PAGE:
The increased M:F ratio for incident cancer is not unique to a particular country, population, or region. The analysis of age- and sex-specific cancer incidence data from Cancer Incidence in Five Continents provided by the International Agency for Research on Cancer (IARC) documented the universal nature of the sex disparity in cancer (Edgren et al., 2012). In 32 of 35 cancer sites, males had a higher incidence rates consistently across geographical regions. The three exceptions were thyroid, gallbladder, and anus cancer that had higher incidence rates in females. The most drastic occurrences of male excess were noted for laryngeal and hypopharyngeal cancer, which showed around sixfold excess in males. In this global dataset, sex differences were statistically significant at all sites (P < 0.0001). When age in adult life is taken into account, some variation is evident, especially for skin cancer and salivary gland cancer with both becoming more common in males in increasing age groups. NHL, along with its globally consistent high M:F ratio, showed consistency also in all age groups: M:F ratio equals 1.42 with little variation in age groups (range = 1.36–1.59).
Childhood Cancers Show Gender Differences Too
In childhood cancer, males are again at a higher risk than females. The sex differential in the incidence of childhood cancer is well established and consistent worldwide (Ashley, 1969; Greenberg and Shuster, 1985; Linet and Devesa, 1991; Pearce and Parker, 2001; Cartwright et al., 2002; Desandes et al., 2004). The M:F ratio for all incident cancers is around 1.2. Exceptions to the male excess in childhood cancer include infant leukemia, thyroid carcinoma, malignant melanoma, and alveolar soft part sarcoma. As in adults, NHL shows a stable male excess in all age groups during childhood and adolescent period (range = 1.7–3.2), whereas Hodgkin lymphoma (HL) shows an interesting age-dependent variation in its M:F ratio (Ries et al., 1999). The overall incidence of HL in children is greater in females than in males (M:F ratio = 0.8), but the sex distribution is age-dependent, with the striking M:F ratio in HL in younger ages when the disease is rare reversing for adolescents when it becomes more common (Spitz et al., 1986). The SEER data from 1990 to 1995 period show M:F ratios of 5.3 (<5 year), 1.4 (5–9 year), 1.1 (10–14 year), and 0.8 (15–19; Ries et al., 1999).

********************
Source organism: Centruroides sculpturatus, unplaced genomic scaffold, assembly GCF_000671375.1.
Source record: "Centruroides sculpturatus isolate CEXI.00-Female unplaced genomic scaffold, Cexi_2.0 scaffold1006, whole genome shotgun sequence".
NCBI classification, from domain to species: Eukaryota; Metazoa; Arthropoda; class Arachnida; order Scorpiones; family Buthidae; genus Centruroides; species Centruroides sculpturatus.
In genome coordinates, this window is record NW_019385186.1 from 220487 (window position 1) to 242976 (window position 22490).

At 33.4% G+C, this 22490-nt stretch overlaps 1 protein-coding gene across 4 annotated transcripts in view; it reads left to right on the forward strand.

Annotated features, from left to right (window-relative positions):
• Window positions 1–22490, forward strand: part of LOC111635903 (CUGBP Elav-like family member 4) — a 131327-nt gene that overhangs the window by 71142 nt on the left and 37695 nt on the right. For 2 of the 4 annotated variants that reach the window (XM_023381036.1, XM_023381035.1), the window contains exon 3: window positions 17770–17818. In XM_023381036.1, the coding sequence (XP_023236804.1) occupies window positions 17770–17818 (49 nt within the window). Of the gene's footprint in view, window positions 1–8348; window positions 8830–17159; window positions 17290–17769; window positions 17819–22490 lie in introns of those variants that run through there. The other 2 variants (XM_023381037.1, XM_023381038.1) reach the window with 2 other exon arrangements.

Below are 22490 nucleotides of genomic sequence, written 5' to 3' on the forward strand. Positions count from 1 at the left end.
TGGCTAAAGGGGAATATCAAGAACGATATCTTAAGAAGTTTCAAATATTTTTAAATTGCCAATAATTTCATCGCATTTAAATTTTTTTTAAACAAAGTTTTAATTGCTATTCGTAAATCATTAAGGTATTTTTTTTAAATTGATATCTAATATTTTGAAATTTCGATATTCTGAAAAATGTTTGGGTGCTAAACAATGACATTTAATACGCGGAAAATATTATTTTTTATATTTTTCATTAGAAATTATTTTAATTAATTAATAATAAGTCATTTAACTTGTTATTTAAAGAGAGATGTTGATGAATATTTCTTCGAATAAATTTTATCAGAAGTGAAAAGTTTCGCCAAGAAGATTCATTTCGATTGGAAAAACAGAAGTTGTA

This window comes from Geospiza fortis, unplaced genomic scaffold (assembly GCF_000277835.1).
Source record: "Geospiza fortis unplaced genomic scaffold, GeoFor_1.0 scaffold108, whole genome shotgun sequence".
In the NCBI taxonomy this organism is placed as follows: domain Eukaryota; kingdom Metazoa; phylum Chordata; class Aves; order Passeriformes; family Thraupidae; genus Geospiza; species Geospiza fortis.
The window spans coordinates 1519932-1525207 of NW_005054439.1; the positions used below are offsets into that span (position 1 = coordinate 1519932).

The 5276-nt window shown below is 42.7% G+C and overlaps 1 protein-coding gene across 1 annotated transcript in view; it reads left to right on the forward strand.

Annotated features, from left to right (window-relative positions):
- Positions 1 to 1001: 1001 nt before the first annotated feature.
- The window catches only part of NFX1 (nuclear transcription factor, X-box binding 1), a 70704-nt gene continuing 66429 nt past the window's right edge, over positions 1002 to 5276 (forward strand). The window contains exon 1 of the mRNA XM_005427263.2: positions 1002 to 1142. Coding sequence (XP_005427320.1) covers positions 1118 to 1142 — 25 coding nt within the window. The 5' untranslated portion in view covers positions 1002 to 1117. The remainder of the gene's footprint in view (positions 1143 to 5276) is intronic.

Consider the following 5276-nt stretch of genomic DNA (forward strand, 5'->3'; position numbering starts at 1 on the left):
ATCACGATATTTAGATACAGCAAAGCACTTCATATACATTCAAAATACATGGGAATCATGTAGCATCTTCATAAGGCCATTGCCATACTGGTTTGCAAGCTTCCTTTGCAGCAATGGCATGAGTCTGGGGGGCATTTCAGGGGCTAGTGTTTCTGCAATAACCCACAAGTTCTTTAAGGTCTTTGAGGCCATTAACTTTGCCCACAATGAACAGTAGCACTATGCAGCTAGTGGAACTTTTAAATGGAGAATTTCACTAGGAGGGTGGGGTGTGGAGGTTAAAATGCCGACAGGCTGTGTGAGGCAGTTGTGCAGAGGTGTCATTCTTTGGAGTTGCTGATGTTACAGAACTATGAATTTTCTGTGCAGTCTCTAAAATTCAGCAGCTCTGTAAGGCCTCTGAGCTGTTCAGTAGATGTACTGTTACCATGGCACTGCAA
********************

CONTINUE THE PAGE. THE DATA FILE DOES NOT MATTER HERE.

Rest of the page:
Gender Differences in Infections are Similar
There are other conditions that males and females show different levels of susceptibility. Any corollary finding may also help develop etiologic hypotheses. The most relevant one is the increased incidence of infections in males in humans and animals, and in controlled animal experiments (Washburn et al., 1965; Schlegel and Bellanti, 1969; Purtilo and Sullivan, 1979; Green, 1992; Read et al., 1997; Klein, 2000; Wells, 2000). Women also survive sepsis at higher rates than men (Schroder et al., 2000). This commonality between cancer and infections suggest that the difference may lie in the male and female immune system since immune surveillance mechanisms are similar against infectious agents and cancer cells. Although infections are generally more common in males, morbidity and mortality rates may be higher in females for some infections such as HIV infection and influenza, especially in those where immune activation and cytokine storm have deleterious effects on prognosis (Klein et al., 2012). The greater severity of post-infectious immunopathologic events in females is due to their ability to generate higher proinflammatory cytokine and chemokine responses than males. This should not be confused with the lower primary susceptibility of females to infections due to enhanced immune response capability.